Gallerynote 2/2008

March 8 to April 19, 2008

SOL LEWITT (1928 – 2007), Prints.
Sol LeWitt regarded prints as an important, almost autonomous field of work and made use of the special possibilities it offered to the full and with aplomb. After all, he cared quite deeply about accessibility and dissemination. With these aims in mind, he also conceived the 'artist's book' and realized this aspect in a radical way.

In the case of graphic arts, the partnership-based collaboration with individual printers and their workshops played a central, inspiring role. For many years, this role was almost exclusively performed by Joe Watanabe. From other groups of works, we know that assistants had special importance in the work of Sol LeWitt and that this involved a redefined image of the artist and a precisely formulated artistic strategy. The Wall Drawings, Sol LeWitt's great contribution to contemporary art, would hardly have secured their place in the body of contemporary artistic achievement without the efforts and engagement of close assistants.

The rich graphic oeuvre that began in the early 1970s and brilliantly unfolded over the decades in the form of individual prints and portfolios makes use of the many different graphic techniques. Yet the artist did not simply execute his designs using print techniques in order to permit duplication. Nor was working directly on the printing plate a matter of tremendous importance. Rather, the close relationship with the printers and the ensuing direct dialogue allows the various printing techniques themselves and their very own specific qualities to come to the fore. The deep, velvety surface of the aquatint, for instance, or the brilliant, signal-like colorfulness of the linocut, the natural, visibly grained, almost tactile presence of the woodcut and the rich transparence of the color, generated through a special process that was developed on the basis of the screenprint lend this graphic body of works an exemplary status. In terms of formal aspects, the works are often organized in a typical, almost emblematic way – e.g. 'Lines in Four Directions' – or the artist developed permutative sequences over multiple sheets as in the portfolios, reminiscent of approaches taken in music.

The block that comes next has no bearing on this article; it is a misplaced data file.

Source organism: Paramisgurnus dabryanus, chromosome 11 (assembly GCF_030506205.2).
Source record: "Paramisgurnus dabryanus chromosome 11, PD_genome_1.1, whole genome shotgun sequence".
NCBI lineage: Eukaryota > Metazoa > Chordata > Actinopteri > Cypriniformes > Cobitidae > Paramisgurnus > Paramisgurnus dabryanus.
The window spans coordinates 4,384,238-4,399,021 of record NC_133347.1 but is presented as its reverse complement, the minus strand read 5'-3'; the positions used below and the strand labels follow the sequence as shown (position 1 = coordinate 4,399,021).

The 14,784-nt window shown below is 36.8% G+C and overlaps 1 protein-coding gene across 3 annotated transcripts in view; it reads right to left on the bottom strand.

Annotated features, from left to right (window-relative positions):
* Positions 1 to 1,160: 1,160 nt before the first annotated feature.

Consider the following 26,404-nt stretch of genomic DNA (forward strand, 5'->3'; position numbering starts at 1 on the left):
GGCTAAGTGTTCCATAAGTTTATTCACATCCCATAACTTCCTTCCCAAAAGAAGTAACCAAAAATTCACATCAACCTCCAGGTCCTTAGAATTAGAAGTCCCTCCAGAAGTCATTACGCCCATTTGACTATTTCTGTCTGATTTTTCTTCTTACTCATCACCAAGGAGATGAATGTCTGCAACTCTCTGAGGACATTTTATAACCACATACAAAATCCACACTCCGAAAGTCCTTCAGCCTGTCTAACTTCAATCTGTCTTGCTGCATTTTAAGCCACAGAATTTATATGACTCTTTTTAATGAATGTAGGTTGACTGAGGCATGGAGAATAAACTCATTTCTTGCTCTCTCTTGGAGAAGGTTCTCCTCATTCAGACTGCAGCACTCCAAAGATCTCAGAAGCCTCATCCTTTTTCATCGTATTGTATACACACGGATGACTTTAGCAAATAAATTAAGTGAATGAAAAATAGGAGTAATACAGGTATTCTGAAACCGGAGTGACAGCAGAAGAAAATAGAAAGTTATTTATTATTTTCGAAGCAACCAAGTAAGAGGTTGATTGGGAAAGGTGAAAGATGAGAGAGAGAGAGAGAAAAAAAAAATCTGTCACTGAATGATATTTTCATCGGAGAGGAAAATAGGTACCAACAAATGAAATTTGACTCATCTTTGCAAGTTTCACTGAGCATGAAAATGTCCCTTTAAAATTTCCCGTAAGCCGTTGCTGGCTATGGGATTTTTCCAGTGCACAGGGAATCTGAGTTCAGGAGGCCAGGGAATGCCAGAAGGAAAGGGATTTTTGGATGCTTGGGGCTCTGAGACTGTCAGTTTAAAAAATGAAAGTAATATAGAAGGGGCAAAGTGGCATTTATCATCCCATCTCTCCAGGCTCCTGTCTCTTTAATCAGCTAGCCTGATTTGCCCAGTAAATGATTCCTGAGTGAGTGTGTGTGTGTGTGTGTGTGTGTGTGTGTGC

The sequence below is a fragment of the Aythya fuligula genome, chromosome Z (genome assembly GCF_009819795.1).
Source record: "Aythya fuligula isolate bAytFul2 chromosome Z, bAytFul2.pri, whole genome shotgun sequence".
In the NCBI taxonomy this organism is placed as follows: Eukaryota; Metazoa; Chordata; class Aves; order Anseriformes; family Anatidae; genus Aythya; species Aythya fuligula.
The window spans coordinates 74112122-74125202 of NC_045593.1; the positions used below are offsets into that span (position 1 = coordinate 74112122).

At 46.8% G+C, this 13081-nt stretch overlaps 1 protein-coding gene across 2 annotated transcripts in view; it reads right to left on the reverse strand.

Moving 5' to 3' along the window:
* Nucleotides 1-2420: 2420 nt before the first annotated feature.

A characteristic of Sol LeWitt's understanding of art is that it is not about demonstrating a concept that eventually amounts to nothing more than self-sufficiency. Rather, these artistic activities offer a generous variety of ordered visual occurrences, with the order increasingly displaced and superseded by the variety. The stringent artistic approach in no way predetermines the result. Instead, it fades ever more into the background, helping to guide, but discrete and almost instinctive.

Over the years, the gallery's publishing division issued a number of the significant pieces from our exhibition. This can only hint at our special connection with Sol LeWitt. The path taken by the gallery would have gone a different course had the encounter with the artist in the early 1970s not taken place. His friendship and steadfast loyalty accompanied and supported us for over thirty years. This exhibition is an initial fond remembrance, an homage to Sol LeWitt.


James Bishop, Paintings on Paper 1959 - 2007,
The Art Institute of Chicago, March 3 to May 5, 2008
Book CHF 45.00 (excl. shipping)